Kidney Stones: Patient Resources

About Kidney Stones

Kidney stones start as crystals that form when dietary minerals in the urine are too concentrated. Most kidney stones contain calcium and almost any calcium stone former can benefit from three simple dietary interventions:

More specific dietary recommendations can be given after testing of urine and blood shows exactly which mineral levels are abnormal. For example, the most common form of kidney stone is calcium oxalate. These stones can form when the calcium and/or the oxalate levels in the urine are too high. If testing has confirmed a high oxalate level, then a low oxalate diet might be recommended.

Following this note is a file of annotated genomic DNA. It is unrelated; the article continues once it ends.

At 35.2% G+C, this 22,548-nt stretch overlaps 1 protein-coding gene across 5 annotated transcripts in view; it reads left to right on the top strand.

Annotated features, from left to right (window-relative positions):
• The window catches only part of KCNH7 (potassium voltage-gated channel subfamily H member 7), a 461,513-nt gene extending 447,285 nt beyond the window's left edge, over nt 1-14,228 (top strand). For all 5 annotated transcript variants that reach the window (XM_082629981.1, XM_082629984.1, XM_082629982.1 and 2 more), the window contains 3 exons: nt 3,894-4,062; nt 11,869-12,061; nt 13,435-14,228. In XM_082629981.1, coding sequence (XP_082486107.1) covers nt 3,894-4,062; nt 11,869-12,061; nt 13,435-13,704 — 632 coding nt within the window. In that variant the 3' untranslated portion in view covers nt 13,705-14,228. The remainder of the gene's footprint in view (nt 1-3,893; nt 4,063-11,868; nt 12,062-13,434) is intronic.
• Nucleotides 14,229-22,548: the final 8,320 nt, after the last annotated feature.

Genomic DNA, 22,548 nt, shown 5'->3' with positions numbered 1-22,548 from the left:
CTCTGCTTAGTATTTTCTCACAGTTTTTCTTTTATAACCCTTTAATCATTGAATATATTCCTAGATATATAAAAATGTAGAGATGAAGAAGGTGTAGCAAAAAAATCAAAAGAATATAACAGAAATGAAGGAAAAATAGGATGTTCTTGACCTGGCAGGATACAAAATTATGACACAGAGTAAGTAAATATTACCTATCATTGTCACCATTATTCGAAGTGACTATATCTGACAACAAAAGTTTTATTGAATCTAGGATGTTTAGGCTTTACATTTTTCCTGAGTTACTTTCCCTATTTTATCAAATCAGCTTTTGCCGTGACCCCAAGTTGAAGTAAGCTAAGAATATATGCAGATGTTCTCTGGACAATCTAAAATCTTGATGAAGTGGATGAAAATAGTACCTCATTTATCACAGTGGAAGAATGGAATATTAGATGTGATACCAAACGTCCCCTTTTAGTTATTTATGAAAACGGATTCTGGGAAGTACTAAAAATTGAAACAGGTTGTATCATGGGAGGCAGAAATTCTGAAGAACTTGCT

It is important, however, not to reduce calcium in the diet too much as that can actually increase kidney stones and might have other bad effects on the body. Calcium stone formers should moderate their calcium intake – not too much, not too little.

Another common cause of kidney stones is having low urinary levels of citrate. Supplementation of this important inhibitor of kidney stone formation can either be through medications or natural sources to replace citrate in your diet. 

There are other dietary and medication considerations to prevent kidney stones and using testing of urine and blood can help determine the best treatment for you.